Wednesday, September 20, 2006


All the news that's shit to print ...

I have mixed feelings about the military coup in Thailand.

On the one hand, deposed caretaker PM Thaksin Shinawatra is almost assuredly a crook. His dodgy business dealings are on record, as are his shenanigans in moving about his assets before he had to disclose them, as per the country's charter, to the Constitution Court upon being named Prime Minister the first go-round in 2001, when his Thai Rak Thai swept into power in a general election. I was living in Bangkok at the time, and it was the Thai political circus at its depressing best. Thaksin, head of telecommunications giant Shincorp, "divested" himself of a large chunk of his assets, "selling" or gifting them mostly to family members ... but also to his maids and chauffeur.

One day, you're driving a rich guy around, the next you're worth millions ... what a country!

Meanwhile, Thaksin's ultra-violent "War on Drugs" killed thousands in the countryside during its height in 2003. I have little doubt that the main effect of this rampage was to consolidate control of the lucrative methamphetamine trade in the hands of the biggest players and their police cronies, who were able to eliminate, in the most brutal way, their small-fish competition.

His escalation of the response to Muslim separatists in the South was similarly violent. And, like the War on Drugs, was popular with the Thai people at first ... until the corpses really started piling up and it became apparent that a solution to the trouble remained as elusive as it had ever been.

So, like Liberal Avenger, I'm not losing any sleep over what's been done to Thaksin.

On the other hand, as LA's commenter Gordo posits:
I think that in the long run, Thailand would be better off dealing with their criminal-in-chief the same way Italy dealt with theirs: by waiting for the next election and voting for his rival.

It’s not nearly as satisfying, and the country does suffer for the time that the crook is in office, but it’s better than the constant cycle of coups and caretaker governments.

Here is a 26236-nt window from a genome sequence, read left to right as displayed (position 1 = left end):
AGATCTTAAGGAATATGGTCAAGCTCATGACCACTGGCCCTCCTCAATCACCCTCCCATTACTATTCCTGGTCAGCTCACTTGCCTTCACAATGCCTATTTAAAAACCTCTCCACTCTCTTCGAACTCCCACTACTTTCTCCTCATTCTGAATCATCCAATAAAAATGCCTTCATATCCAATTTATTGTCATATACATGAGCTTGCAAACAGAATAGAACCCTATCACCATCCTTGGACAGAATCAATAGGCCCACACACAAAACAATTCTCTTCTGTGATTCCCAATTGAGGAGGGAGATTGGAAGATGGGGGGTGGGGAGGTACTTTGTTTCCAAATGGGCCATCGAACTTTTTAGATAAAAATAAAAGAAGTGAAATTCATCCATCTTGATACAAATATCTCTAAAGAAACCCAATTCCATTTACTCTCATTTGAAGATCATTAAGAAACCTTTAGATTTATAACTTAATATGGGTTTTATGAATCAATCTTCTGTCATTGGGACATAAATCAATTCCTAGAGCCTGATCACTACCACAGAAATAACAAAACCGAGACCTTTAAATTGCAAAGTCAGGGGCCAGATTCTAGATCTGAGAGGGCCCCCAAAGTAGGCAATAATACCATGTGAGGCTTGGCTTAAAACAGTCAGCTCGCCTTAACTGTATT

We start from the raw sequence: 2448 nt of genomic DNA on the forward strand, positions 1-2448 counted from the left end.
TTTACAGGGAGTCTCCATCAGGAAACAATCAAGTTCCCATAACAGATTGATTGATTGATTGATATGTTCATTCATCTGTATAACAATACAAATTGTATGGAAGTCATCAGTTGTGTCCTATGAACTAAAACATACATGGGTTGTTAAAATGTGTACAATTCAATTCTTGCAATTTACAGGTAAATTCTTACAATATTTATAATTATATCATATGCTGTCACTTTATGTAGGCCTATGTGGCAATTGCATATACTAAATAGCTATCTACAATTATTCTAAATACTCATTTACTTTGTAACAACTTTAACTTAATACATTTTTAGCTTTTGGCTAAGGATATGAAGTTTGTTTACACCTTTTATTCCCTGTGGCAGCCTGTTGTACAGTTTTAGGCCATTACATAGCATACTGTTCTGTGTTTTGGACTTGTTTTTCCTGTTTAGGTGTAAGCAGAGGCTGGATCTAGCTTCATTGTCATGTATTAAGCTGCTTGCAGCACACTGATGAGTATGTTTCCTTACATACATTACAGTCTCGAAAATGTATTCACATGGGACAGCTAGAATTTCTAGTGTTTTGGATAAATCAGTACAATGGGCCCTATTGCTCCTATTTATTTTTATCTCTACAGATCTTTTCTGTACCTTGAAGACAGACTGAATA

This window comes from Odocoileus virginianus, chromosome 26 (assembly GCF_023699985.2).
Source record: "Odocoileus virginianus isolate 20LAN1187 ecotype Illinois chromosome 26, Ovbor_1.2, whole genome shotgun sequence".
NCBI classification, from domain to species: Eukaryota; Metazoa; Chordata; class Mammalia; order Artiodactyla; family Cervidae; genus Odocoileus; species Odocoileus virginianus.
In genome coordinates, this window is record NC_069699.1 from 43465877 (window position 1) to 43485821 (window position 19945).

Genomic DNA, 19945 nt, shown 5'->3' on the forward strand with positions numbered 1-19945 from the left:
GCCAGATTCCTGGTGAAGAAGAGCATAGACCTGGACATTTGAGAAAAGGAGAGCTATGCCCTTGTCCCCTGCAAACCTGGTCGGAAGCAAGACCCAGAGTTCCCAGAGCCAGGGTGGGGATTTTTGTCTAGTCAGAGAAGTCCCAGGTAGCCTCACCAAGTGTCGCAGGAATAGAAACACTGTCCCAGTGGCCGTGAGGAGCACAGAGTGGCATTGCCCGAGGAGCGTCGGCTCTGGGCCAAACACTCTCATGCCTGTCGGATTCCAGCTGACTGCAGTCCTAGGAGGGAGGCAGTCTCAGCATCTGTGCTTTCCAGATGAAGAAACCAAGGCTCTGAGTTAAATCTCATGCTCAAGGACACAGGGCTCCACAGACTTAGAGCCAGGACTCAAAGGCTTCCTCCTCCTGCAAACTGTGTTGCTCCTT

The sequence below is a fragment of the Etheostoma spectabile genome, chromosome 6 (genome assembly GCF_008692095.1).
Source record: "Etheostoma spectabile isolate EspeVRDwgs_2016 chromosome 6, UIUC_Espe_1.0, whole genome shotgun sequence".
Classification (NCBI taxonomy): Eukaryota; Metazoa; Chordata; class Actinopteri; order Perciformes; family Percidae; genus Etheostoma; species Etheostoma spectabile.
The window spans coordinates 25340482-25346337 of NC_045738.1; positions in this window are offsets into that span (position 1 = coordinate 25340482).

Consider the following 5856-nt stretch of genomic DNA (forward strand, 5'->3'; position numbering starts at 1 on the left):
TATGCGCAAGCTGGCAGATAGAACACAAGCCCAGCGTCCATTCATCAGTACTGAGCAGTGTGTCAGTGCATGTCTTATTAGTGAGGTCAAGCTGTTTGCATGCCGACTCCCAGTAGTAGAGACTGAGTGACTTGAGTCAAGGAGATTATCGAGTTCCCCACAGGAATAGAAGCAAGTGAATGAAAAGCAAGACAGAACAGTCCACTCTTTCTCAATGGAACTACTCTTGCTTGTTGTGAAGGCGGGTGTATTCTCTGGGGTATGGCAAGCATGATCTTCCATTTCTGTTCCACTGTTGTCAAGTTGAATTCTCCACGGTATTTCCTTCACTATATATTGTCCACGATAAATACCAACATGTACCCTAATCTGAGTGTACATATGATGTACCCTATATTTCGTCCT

And while the king has been able to force the military junta to give up power in the past, some future king might favor a fascist takeover, much as Victor Emmanuel III granted his blessing to Mussolini.
Indeed. What Gordo says is true for any young democracy, and Thailand in particular seemed to be turning a corner. It had been 15 years since the last military coup - a very long time by Thai standards - and the 1997 Constitution (the "People's Charter") is considered the best framework for governance of the 16(!) that the country has had in 74 years as a constitutional monarchy.

Long, uninterrupted periods in which political transition is peaceful and democratic are crucial foundations for free nations, the rule of law and a vibrant civil society. Democracy doesn't spring fully formed from one election, or three ... or at the point of a gun, as everybody but Bill Kristol seems to understand.

So while everything Thailand built up, democracy-wise, in the past 15 years isn't completely gone, the country is now starting more closely to scratch than I think many people can immediately appreciate.

Finally, Gordo's point about Victor Emmanuel III is well taken. It's true that the current king of Thailand is as benevolent a head of state as one could hope for ... but he's getting on in years, and there is no shortage of anxiety about succession issues that will come sooner or later, and which will prominently involve the king's unsavory son.

And just because we are loathe to comment on anything - even something so close to the bone as the political situation in Thailand - without taking pot shots at wingnuts: Here's the realiably insane "Tits" McGee explaining how it's all the work of Islamofascists.

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